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Most upper elementary science curricula contain some sort of lesson in which students identify and compare the visual structure of table salt and table sugar. So, when we set out to conduct this rather standard lesson with our fifth-grade students, we expected them to learn how to use some of their senses to identify salt and sugar granules and to be able to describe some of the differences between them. Instead, we found students' curiosity propelled the lesson forward, and they began asking good questions themselves.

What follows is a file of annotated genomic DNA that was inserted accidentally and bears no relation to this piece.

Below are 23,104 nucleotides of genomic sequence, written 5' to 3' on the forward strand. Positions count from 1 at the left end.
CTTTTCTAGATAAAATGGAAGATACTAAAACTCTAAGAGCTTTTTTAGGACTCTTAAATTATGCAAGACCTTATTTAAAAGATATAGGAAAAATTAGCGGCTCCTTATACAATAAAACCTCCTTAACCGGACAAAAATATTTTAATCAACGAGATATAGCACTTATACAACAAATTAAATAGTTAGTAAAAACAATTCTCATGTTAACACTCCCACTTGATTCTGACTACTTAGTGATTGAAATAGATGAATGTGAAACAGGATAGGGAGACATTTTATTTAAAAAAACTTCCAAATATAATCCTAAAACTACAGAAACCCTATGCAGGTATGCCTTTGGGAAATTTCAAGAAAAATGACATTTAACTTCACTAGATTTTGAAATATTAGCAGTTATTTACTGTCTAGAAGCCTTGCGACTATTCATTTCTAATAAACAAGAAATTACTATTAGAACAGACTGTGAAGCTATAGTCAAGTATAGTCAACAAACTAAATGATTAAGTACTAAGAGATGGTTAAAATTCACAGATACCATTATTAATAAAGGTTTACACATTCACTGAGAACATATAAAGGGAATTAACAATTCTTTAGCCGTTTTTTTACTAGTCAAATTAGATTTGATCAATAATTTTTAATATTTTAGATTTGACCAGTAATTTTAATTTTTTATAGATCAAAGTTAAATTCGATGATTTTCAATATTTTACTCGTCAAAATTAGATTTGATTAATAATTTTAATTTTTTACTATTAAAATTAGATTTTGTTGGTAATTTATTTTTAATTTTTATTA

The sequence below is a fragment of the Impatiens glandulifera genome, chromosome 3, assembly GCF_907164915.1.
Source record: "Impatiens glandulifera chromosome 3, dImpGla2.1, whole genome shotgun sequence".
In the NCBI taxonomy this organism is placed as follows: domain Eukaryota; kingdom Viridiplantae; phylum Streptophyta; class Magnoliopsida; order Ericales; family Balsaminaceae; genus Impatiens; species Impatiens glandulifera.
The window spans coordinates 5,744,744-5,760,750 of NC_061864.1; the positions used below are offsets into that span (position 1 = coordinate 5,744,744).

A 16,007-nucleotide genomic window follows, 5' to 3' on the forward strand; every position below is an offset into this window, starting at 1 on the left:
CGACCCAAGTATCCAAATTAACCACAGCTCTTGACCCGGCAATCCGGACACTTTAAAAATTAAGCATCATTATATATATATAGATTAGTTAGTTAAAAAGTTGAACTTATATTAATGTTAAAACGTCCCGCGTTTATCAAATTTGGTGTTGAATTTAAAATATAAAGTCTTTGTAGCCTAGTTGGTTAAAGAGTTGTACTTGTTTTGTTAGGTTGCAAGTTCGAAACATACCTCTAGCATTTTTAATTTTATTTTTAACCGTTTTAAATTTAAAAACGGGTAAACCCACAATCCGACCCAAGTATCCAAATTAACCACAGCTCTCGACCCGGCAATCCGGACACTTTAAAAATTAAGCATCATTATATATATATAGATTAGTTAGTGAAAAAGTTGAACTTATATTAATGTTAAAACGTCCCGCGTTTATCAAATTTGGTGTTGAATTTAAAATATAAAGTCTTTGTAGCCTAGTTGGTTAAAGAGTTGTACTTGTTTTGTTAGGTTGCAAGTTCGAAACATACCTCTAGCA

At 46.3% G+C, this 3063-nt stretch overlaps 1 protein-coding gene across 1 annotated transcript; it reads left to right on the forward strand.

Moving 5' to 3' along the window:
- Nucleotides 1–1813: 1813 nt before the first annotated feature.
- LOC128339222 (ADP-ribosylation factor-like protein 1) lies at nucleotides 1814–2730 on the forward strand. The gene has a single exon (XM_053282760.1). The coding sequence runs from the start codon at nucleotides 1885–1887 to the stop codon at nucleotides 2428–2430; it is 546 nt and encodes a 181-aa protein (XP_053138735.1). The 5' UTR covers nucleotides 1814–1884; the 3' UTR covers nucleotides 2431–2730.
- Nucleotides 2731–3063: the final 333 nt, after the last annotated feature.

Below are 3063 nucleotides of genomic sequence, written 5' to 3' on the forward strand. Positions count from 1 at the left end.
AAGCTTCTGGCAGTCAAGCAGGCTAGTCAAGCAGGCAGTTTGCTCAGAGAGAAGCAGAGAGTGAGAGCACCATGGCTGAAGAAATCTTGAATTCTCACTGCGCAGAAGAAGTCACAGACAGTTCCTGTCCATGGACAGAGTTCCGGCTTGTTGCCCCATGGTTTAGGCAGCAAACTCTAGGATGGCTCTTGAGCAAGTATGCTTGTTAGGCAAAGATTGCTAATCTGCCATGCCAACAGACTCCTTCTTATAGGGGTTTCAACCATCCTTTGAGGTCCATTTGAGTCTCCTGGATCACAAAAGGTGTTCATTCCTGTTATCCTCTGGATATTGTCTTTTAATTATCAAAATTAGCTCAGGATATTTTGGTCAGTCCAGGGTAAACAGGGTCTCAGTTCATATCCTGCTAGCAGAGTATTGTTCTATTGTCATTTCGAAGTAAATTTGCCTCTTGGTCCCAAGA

This article is published as Sharp, Janet, Karen Hoiberg, and Scott Chumbley. "Comparing crystals." Science and Children 41, no. 2 (2003): 33. Posted with permission.